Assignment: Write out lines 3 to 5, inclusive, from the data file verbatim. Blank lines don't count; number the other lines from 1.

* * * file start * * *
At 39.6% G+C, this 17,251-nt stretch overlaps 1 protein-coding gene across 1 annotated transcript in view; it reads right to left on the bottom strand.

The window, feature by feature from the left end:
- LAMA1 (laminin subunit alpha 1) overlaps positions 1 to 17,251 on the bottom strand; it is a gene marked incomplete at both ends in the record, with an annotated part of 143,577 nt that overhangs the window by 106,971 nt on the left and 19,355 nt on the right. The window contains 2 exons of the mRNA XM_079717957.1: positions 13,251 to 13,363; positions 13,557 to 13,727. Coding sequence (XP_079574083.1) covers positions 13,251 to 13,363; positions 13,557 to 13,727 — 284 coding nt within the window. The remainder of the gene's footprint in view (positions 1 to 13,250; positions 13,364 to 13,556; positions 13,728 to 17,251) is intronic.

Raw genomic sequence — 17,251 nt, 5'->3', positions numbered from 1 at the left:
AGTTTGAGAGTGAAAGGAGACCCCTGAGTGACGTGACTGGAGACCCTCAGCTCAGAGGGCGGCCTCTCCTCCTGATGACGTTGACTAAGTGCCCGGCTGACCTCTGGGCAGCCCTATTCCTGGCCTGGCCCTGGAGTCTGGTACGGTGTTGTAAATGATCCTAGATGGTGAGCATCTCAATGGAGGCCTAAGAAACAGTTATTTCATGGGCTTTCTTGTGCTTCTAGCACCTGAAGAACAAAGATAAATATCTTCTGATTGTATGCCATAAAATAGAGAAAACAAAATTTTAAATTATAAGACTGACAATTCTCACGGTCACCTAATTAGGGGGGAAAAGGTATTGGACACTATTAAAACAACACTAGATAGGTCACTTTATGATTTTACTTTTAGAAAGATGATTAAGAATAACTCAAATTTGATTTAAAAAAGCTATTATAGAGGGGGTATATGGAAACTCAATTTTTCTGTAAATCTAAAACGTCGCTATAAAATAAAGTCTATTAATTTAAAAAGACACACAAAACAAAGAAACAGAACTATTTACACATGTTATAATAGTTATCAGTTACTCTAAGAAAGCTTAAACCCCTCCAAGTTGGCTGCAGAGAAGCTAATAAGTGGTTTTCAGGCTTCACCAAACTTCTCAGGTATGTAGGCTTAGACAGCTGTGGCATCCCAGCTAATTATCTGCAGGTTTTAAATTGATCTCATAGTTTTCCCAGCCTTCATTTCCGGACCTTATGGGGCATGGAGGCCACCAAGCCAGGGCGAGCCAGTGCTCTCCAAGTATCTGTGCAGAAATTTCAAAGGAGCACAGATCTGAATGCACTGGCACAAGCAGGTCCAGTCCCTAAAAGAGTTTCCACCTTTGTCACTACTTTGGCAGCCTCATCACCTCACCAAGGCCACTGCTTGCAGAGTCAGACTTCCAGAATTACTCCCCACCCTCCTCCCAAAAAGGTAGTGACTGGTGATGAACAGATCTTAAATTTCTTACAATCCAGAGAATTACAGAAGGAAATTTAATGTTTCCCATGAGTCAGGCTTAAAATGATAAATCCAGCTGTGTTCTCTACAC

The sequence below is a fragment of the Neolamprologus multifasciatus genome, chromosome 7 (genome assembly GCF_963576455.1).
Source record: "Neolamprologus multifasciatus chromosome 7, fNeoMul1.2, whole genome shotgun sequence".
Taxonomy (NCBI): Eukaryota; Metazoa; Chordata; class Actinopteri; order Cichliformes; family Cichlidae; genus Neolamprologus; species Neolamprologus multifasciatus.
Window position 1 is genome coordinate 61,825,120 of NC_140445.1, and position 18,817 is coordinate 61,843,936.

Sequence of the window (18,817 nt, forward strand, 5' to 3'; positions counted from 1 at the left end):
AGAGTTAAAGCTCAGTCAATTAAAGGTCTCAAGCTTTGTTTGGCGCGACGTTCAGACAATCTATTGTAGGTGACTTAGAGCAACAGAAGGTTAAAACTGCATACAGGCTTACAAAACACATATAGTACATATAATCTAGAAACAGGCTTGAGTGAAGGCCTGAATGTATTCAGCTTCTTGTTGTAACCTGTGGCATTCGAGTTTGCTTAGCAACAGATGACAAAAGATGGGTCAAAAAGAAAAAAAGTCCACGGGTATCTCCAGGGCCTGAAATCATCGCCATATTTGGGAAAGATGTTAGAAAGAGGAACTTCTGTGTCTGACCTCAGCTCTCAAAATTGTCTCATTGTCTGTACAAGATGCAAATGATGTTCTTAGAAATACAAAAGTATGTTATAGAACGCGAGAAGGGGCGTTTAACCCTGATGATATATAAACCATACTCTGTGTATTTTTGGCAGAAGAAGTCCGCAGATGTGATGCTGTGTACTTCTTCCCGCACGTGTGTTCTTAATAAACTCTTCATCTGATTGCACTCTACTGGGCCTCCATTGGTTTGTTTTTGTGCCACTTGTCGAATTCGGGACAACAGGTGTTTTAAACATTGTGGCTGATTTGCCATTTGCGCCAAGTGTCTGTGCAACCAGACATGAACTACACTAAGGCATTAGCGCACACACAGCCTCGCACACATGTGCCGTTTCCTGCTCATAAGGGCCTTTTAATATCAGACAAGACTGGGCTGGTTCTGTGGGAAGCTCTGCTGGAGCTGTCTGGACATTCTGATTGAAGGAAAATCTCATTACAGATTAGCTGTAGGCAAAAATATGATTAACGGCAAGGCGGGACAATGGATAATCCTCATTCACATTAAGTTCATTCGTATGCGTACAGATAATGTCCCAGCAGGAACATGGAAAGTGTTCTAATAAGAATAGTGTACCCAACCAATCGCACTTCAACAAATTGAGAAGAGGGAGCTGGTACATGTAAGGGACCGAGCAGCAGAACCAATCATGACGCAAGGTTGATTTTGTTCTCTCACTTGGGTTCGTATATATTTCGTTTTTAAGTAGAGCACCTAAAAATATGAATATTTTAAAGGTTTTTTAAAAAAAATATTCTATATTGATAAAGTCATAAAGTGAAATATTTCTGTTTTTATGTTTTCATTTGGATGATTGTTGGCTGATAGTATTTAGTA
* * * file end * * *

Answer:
- LAMA1 (laminin subunit alpha 1) overlaps positions 1 to 17,251 on the bottom strand; it is a gene marked incomplete at both ends in the record, with an annotated part of 143,577 nt that overhangs the window by 106,971 nt on the left and 19,355 nt on the right. The window contains 2 exons of the mRNA XM_079717957.1: positions 13,251 to 13,363; positions 13,557 to 13,727. Coding sequence (XP_079574083.1) covers positions 13,251 to 13,363; positions 13,557 to 13,727 — 284 coding nt within the window. The remainder of the gene's footprint in view (positions 1 to 13,250; positions 13,364 to 13,556; positions 13,728 to 17,251) is intronic.

Raw genomic sequence — 17,251 nt, 5'->3', positions numbered from 1 at the left:
AGTTTGAGAGTGAAAGGAGACCCCTGAGTGACGTGACTGGAGACCCTCAGCTCAGAGGGCGGCCTCTCCTCCTGATGACGTTGACTAAGTGCCCGGCTGACCTCTGGGCAGCCCTATTCCTGGCCTGGCCCTGGAGTCTGGTACGGTGTTGTAAATGATCCTAGATGGTGAGCATCTCAATGGAGGCCTAAGAAACAGTTATTTCATGGGCTTTCTTGTGCTTCTAGCACCTGAAGAACAAAGATAAATATCTTCTGATTGTATGCCATAAAATAGAGAAAACAAAATTTTAAATTATAAGACTGACAATTCTCACGGTCACCTAATTAGGGGGGAAAAGGTATTGGACACTATTAAAACAACACTAGATAGGTCACTTTATGATTTTACTTTTAGAAAGATGATTAAGAATAACTCAAATTTGATTTAAAAAAGCTATTATAGAGGGGGTATATGGAAACTCAATTTTTCTGTAAATCTAAAACGTCGCTATAAAATAAAGTCTATTAATTTAAAAAGACACACAAAACAAAGAAACAGAACTATTTACACATGTTATAATAGTTATCAGTTACTCTAAGAAAGCTTAAACCCCTCCAAGTTGGCTGCAGAGAAGCTAATAAGTGGTTTTCAGGCTTCACCAAACTTCTCAGGTATGTAGGCTTAGACAGCTGTGGCATCCCAGCTAATTATCTGCAGGTTTTAAATTGATCTCATAGTTTTCCCAGCCTTCATTTCCGGACCTTATGGGGCATGGAGGCCACCAAGCCAGGGCGAGCCAGTGCTCTCCAAGTATCTGTGCAGAAATTTCAAAGGAGCACAGATCTGAATGCACTGGCACAAGCAGGTCCAGTCCCTAAAAGAGTTTCCACCTTTGTCACTACTTTGGCAGCCTCATCACCTCACCAAGGCCACTGCTTGCAGAGTCAGACTTCCAGAATTACTCCCCACCCTCCTCCCAAAAAGGTAGTGACTGGTGATGAACAGATCTTAAATTTCTTACAATCCAGAGAATTACAGAAGGAAATTTAATGTTTCCCATGAGTCAGGCTTAAAATGATAAATCCAGCTGTGTTCTCTACAC